Monday, December 30, 2013
Economists say 2014 could be the year the American economy finally crawls out of the slump that followed the 2008 market crash and financial crisis that brought currency to the concept of “too big to fail.” Lesser known, but perhaps just as galling, is the idea of “too big to jail.”
The U.S. Justice Department in November reached a $13 billion settlement with JPMorgan Chase to penalize the company for its sale of troubled mortgages linked to the crash. Of that sum, $4 billion will go to consumers.
At the heart of the collapse was the practice of bundling real estate investments into securities. Lots of those turned out to be overvalued and insecure. The real estate market in the U.S. took a nose dive, yanking vital assets away from millions of American homeowners.
Though the stock markets have finally rebounded, thanks in part to a fierce campaign of bond buying by the Fed, ordinary Americans who lost equity in their homes haven’t been as lucky. Neither have those who had to cash out of stocks at the worst time and then watched values return to stocks they no longer owned.
The JPMorgan Chase deal was the largest settlement in U.S. history and the Justice Department is reserving the right to investigate and prosecute individuals, a spokesman said, “if the evidence supports it.”
While that possibility remains, the chief executives of the companies that brought the American economy to its knees by creating and trading in risky investments have not been held accountable.
In a recent issue of the New York Review of Books, a U.S. District Court judge who has handled high-stakes financial fraud cases said he wants to know why. He isn’t the only one asking that question.
The essay by Judge Jed S. Rakoff lends weight to the argument that, unlike earlier eras when people went to jail for bilking investors, the people behind one of the biggest debacles in American finance history are getting a pass.
Rakoff says the Justice Department has failed to serve its role of targeting people who erred, not just corporations. He argues that big settlements with financial companies punish shareholders and employees rather than those behind the wrongdoing.
Time is ticking down on prosecution, for the statute of limitations on crimes that could lead to charges is running out. As of now, not a single chief executive of a Wall Street firm has been held accountable.
The government’s Financial Crisis Inquiry Commission couldn’t bring charges, but it could bring light to this issue: It found, after 19 days of hearings and testimony from 700 witnesses, that fraud, incompetence and lying ran rampant on Wall Street in the years leading up to the collapse.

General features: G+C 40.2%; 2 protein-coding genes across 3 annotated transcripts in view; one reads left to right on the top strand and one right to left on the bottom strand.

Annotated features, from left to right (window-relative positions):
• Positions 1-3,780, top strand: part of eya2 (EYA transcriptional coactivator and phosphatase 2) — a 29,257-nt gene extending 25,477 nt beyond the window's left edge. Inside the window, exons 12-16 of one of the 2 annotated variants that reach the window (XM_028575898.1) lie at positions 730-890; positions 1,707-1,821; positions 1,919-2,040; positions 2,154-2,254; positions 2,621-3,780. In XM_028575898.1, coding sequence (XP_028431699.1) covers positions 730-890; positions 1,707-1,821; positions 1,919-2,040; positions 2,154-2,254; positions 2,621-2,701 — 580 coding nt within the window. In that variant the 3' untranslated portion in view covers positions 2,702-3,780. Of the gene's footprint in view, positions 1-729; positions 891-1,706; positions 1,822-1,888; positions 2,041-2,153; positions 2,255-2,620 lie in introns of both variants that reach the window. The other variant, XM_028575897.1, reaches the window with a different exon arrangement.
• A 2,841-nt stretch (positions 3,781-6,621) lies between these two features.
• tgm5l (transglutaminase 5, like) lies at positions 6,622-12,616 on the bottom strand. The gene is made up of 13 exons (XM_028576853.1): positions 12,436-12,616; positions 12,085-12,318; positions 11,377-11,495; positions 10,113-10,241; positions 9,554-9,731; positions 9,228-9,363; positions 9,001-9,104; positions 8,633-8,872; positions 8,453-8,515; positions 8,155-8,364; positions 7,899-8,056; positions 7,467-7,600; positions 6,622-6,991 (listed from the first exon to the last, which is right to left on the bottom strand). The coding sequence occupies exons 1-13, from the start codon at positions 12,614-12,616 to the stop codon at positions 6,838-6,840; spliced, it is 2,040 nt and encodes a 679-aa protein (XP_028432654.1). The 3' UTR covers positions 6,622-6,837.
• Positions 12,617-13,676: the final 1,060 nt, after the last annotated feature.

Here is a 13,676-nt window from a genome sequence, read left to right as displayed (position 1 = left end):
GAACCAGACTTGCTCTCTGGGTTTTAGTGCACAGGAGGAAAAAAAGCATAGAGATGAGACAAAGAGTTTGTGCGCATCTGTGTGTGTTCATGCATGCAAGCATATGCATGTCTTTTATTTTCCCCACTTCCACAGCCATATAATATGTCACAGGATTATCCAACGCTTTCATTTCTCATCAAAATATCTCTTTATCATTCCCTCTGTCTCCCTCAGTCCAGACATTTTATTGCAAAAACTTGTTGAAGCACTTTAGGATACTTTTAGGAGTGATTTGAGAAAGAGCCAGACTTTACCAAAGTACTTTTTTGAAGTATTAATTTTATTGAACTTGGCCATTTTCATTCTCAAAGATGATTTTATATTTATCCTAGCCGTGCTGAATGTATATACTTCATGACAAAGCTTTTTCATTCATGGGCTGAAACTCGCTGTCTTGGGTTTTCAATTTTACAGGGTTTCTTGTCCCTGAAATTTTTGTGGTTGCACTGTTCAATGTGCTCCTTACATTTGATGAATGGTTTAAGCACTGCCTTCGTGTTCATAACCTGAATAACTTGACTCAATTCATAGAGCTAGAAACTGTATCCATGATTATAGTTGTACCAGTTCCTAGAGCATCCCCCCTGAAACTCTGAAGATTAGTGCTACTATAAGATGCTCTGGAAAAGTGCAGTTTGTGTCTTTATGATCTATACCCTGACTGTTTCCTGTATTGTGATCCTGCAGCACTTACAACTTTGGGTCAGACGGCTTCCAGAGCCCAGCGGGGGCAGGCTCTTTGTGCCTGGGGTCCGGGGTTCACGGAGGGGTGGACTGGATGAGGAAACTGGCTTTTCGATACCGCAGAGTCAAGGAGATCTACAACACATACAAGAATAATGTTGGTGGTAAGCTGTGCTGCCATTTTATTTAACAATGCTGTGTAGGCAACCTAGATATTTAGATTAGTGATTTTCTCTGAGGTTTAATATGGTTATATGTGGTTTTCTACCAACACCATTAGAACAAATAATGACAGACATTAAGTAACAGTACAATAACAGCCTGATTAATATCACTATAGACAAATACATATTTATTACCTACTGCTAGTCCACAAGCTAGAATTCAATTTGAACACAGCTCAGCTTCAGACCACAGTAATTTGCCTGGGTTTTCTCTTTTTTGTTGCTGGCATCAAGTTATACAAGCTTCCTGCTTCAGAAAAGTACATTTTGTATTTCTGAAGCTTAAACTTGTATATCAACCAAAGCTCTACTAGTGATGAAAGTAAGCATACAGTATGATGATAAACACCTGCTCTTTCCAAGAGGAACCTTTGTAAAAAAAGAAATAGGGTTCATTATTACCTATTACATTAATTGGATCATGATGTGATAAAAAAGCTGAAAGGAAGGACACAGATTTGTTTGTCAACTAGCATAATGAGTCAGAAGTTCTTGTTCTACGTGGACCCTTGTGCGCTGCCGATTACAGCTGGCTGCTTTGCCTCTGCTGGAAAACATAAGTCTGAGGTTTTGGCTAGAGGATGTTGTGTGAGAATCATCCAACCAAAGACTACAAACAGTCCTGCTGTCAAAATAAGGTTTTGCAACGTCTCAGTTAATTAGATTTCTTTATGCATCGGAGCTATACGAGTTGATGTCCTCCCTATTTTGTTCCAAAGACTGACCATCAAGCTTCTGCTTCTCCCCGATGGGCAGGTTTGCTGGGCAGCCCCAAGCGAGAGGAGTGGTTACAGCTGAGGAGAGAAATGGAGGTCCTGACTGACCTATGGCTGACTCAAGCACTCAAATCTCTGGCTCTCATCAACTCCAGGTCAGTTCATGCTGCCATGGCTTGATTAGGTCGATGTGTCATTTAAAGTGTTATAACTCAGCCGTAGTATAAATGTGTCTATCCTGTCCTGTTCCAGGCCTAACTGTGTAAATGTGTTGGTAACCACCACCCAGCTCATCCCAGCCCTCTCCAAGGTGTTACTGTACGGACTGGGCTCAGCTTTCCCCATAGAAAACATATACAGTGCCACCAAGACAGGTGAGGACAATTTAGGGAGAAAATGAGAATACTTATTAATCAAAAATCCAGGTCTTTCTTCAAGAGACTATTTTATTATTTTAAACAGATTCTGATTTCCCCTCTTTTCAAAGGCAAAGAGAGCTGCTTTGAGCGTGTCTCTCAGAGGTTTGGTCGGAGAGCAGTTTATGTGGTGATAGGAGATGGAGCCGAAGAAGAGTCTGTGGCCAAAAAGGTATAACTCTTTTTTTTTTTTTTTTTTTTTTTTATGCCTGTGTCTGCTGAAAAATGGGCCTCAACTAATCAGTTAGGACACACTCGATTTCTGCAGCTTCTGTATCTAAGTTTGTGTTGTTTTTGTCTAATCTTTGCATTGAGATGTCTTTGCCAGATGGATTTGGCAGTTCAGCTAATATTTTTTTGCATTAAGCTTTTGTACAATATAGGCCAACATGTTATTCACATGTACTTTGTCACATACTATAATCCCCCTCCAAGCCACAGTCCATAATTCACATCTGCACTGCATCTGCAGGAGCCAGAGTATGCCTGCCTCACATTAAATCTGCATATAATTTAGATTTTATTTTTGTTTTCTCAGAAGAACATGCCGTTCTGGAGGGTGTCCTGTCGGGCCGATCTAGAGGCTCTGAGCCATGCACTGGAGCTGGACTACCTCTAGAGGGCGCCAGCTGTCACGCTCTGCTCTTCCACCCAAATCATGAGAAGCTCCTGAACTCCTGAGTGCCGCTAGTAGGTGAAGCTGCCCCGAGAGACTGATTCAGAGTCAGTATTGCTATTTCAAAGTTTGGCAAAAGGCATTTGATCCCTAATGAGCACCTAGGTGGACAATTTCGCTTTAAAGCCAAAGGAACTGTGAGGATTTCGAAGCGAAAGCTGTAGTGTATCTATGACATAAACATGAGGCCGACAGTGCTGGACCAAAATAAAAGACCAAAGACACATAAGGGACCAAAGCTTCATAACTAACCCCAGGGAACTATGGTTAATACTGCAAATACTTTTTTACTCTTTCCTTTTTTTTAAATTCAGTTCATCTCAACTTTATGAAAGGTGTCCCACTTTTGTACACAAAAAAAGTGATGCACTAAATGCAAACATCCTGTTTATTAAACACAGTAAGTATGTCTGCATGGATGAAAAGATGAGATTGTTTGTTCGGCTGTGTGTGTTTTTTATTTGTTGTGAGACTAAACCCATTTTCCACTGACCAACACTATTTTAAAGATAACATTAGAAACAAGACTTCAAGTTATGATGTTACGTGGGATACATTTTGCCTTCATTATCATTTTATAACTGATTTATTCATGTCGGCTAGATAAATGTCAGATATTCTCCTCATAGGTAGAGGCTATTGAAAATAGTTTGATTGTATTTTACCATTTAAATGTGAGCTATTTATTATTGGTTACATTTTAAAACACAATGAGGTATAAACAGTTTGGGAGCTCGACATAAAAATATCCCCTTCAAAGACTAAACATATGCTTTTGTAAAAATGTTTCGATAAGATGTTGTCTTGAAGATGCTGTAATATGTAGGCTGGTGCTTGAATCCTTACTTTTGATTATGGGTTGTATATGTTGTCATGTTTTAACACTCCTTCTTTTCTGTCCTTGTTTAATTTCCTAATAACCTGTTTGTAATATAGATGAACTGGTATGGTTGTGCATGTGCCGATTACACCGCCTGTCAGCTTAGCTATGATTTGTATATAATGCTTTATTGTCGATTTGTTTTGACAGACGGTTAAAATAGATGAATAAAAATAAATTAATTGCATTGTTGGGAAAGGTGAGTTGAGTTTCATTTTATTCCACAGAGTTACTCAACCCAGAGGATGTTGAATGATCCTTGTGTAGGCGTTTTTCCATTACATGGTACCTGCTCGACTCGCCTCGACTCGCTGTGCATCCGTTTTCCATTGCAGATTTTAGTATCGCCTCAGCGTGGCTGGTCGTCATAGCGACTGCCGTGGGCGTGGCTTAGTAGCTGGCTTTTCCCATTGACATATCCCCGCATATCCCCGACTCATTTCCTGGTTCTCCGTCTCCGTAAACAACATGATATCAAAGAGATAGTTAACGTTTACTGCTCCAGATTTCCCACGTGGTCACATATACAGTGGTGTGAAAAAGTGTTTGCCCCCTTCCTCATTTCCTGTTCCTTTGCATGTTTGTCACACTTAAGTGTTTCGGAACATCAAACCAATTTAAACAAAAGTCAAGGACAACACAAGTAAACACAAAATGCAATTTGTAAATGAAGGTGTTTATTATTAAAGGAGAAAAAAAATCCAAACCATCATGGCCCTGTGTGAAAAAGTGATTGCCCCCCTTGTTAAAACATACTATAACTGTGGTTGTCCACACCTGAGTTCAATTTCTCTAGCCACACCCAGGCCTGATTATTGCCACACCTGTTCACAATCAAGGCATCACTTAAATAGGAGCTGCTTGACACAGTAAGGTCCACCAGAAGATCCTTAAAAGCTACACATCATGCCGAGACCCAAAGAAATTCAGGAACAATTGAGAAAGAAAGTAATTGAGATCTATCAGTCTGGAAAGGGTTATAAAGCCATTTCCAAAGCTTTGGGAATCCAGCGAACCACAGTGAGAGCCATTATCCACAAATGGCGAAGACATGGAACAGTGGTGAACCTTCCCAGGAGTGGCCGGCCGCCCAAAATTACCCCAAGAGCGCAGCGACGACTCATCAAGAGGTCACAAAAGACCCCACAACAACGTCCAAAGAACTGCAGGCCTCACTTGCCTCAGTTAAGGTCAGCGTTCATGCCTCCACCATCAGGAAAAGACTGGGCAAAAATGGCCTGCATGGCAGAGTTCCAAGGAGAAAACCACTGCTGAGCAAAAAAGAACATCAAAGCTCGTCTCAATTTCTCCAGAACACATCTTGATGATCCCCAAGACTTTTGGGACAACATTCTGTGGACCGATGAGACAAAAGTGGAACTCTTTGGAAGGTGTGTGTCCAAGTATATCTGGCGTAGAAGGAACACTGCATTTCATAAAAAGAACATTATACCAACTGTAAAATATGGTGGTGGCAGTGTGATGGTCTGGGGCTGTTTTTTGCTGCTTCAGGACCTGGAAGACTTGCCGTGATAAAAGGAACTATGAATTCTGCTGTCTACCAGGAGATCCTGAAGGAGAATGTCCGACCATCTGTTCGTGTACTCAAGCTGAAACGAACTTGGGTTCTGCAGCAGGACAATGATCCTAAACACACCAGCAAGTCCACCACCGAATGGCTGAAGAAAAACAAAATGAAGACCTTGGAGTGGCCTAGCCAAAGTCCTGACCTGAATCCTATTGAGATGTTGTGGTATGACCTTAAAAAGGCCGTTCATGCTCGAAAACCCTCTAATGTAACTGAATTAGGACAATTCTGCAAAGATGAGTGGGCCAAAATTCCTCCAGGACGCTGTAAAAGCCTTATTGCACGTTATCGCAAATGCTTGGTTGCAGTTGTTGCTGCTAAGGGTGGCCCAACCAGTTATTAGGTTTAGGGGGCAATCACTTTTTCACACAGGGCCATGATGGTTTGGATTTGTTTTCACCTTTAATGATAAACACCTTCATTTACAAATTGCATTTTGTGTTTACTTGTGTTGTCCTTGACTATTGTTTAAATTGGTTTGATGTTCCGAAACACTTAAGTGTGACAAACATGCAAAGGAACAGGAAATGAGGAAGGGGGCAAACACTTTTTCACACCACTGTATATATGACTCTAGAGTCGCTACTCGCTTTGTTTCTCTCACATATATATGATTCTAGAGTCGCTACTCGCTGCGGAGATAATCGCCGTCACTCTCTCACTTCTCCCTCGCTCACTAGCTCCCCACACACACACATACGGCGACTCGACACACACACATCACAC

In his essay, Rakoff says he does not know whether any top executives in fact were guilty of crimes. That disclaimer freed him to offer his perspective in a general sense and to preserve his ability to preside over financial cases in Manhattan.
His record shows he walks the walk. Rakoff has blocked proposed settlements in his courtroom that he felt were excessively lenient, or cloaked with language that shielded the companies involved from what the judge sees as the moral responsibility to accept blame for conduct that harmed others.
Attorney General Eric H. Holder Jr. comes in for particular criticism for having told Congress the government must be careful not to take on prosecutions that “have a negative impact on the national economy, perhaps even the world economy” — the “too big to jail” stance.
Rakoff acknowledges that it can be difficult to prove criminal intent in the work of top executives, but notes in his essay that the legal concept of “willful blindness” can be used to make cases. The government was able to send Michael R. Miliken to prison in 1991 for his junk-bond scams and successfully prosecuted Jeffrey K. Skilling, the chief executive of Enron, and Charles H. Keating, who in 1999 pleaded guility to four counts of fraud related to the savings and loan crisis.
Going to jail sends a message — and has the power to change behavior throughout an industry — in a way that having a company write a big check (much of it tax-deductible) never will.
Rakoff admits the government may be wary of bringing charges that put its own conduct on trial. In the years before the crisis, the loosening of regulations in the financial industry led some Wall Street companies down new paths to extraordinary profit and, ultimately, to ruin.
It increasingly looks like those responsible will never be held accountable.